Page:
'I might have thought, 'Top that, Mark Rylance,' when I went to see him in the Globe's all-male production of Twelfth Night. He must have read my mind because he topped it with his capricious Olivia. One moment coquettish, another, devious.
Knowing the play well, I thought I knew all the laugh lines but Rylance provided a hatful I never suspected.
'I truly believe that on stage he can do anything and in any other media, he can do most things.'
Judith Palmer from Norwich also picked Rylance, writing: 'Not only is he an amazing stage actor (I saw him play Olivia in Twelfth Night alongside Stephen Fry), he was also the first artistic director at Shakespeare's Globe (1995-2005). He has turned his skills to many different roles on the big screen too, winning him many awards, (The BFG, Bridge of Spies, Dunkirk, and most recently Ready Player One) but most importantly to my two young sons he also voices Flop in the Cbeebies animated programme Bing!
Rosanna Elliott from Norwich chose another actor known for his work in the theatre as well as on cinema and TV.
She writes: 'Ben Whishaw is one of the most compelling actors on stage and screen. He is utterly believable in every role I've ever seen him in and gives such emotive and nuanced performances. Some particular highlights of his talent are in The BBC's Hollow Crown version of Richard II where he manages to make a decadent and selfish king into a figure of great sympathy, and his leading role in BBC drama London Spy in which he was completely captivating.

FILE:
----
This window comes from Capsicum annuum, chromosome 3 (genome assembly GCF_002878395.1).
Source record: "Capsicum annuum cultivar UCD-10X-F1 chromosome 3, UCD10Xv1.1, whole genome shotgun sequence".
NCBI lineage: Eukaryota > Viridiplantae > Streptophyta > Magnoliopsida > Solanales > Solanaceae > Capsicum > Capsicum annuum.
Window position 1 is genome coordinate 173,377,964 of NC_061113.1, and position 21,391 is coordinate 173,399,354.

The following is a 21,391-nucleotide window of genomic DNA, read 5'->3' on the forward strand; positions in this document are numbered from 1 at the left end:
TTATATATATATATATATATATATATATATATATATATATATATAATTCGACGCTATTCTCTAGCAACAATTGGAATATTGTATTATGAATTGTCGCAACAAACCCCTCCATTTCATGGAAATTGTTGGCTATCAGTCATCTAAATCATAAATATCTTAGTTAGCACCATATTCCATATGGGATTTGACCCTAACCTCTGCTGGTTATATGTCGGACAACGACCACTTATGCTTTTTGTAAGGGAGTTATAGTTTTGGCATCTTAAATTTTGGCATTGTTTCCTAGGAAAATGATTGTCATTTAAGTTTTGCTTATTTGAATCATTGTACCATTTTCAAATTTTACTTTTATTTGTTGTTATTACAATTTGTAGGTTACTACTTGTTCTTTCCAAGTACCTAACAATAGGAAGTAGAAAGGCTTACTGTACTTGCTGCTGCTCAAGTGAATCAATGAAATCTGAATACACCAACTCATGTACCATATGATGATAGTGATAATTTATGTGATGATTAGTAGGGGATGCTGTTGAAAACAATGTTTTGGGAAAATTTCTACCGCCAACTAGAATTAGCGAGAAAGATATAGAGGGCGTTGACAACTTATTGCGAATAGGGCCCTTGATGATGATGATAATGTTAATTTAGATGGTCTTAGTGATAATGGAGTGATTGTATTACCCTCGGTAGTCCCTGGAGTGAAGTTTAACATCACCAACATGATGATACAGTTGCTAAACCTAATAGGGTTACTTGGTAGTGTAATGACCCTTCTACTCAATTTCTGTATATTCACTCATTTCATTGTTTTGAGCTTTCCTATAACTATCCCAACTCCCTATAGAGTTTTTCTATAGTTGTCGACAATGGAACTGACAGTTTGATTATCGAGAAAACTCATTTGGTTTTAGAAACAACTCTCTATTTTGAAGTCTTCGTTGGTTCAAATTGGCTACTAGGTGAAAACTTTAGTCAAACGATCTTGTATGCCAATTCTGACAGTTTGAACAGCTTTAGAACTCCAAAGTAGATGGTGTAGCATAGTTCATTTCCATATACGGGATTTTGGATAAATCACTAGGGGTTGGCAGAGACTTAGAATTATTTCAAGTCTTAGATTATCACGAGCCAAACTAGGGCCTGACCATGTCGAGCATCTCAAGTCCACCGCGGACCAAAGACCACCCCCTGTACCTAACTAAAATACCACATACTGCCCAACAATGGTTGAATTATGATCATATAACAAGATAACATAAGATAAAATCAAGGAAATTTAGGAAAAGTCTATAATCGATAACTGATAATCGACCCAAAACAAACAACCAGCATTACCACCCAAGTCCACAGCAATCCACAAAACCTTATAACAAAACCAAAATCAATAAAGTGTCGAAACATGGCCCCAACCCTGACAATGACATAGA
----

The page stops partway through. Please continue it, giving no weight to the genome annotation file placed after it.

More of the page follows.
'People will also recognise him from recent BBC success A Very English Scandal where he gave another masterful performance alongside Hugh Grant. I think he is truly one of the finest actors out there right now.'
Richard Madden, star of BBC drama Bodyguard, is another current name who has steadily been gaining admiration for his acting prowess.
Nicola Warren of Ipswich writes: 'Madden's probably best known as flame-haired Robb Stark and short-lived King of the North in the global hit Game of Thrones.
'I wish I could tell you how he performed as Romeo in Kenneth Branagh's production of the Shakespeare play but alas, by the time we went to see the show at the Garrick Theatre in London he'd broken his leg and Freddie Fox had taken his place (no offence Freddie, you were great).
'Whether comedy or drama, family film or adults only viewing, Madden's a winner – he also appeared as Prince Charming in Branagh's big screen version of Cinderella and Mellors in the BBC's latest version of Lady Chatterley's Lover, for example.
'Bodyguard could be his finest work yet, bringing to life a broken man, let down by his government, estranged from his wife. In one scene hands shaking from PTSD, in another jaw clenched and eyes fired up in intensity – with perhaps revenge in mind.'